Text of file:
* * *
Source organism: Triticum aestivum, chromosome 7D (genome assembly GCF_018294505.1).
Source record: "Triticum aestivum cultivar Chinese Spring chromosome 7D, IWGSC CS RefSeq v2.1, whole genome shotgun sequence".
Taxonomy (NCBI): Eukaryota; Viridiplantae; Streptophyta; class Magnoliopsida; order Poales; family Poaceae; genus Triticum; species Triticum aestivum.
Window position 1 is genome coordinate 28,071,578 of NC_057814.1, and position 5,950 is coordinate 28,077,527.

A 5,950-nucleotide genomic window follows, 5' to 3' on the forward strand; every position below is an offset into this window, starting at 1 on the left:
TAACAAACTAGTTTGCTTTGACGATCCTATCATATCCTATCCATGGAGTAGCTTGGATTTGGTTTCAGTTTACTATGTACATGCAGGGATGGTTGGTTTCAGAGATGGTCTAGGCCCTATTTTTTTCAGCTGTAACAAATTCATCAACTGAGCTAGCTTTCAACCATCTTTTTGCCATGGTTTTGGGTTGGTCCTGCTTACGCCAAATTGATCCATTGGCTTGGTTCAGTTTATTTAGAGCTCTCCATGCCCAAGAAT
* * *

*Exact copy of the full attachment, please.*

Source organism: Triticum aestivum, chromosome 7D (genome assembly GCF_018294505.1).
Source record: "Triticum aestivum cultivar Chinese Spring chromosome 7D, IWGSC CS RefSeq v2.1, whole genome shotgun sequence".
Taxonomy (NCBI): Eukaryota; Viridiplantae; Streptophyta; class Magnoliopsida; order Poales; family Poaceae; genus Triticum; species Triticum aestivum.
Window position 1 is genome coordinate 28,071,578 of NC_057814.1, and position 5,950 is coordinate 28,077,527.

A 5,950-nucleotide genomic window follows, 5' to 3' on the forward strand; every position below is an offset into this window, starting at 1 on the left:
TAACAAACTAGTTTGCTTTGACGATCCTATCATATCCTATCCATGGAGTAGCTTGGATTTGGTTTCAGTTTACTATGTACATGCAGGGATGGTTGGTTTCAGAGATGGTCTAGGCCCTATTTTTTTCAGCTGTAACAAATTCATCAACTGAGCTAGCTTTCAACCATCTTTTTGCCATGGTTTTGGGTTGGTCCTGCTTACGCCAAATTGATCCATTGGCTTGGTTCAGTTTATTTAGAGCTCTCCATGCCCAAGAAT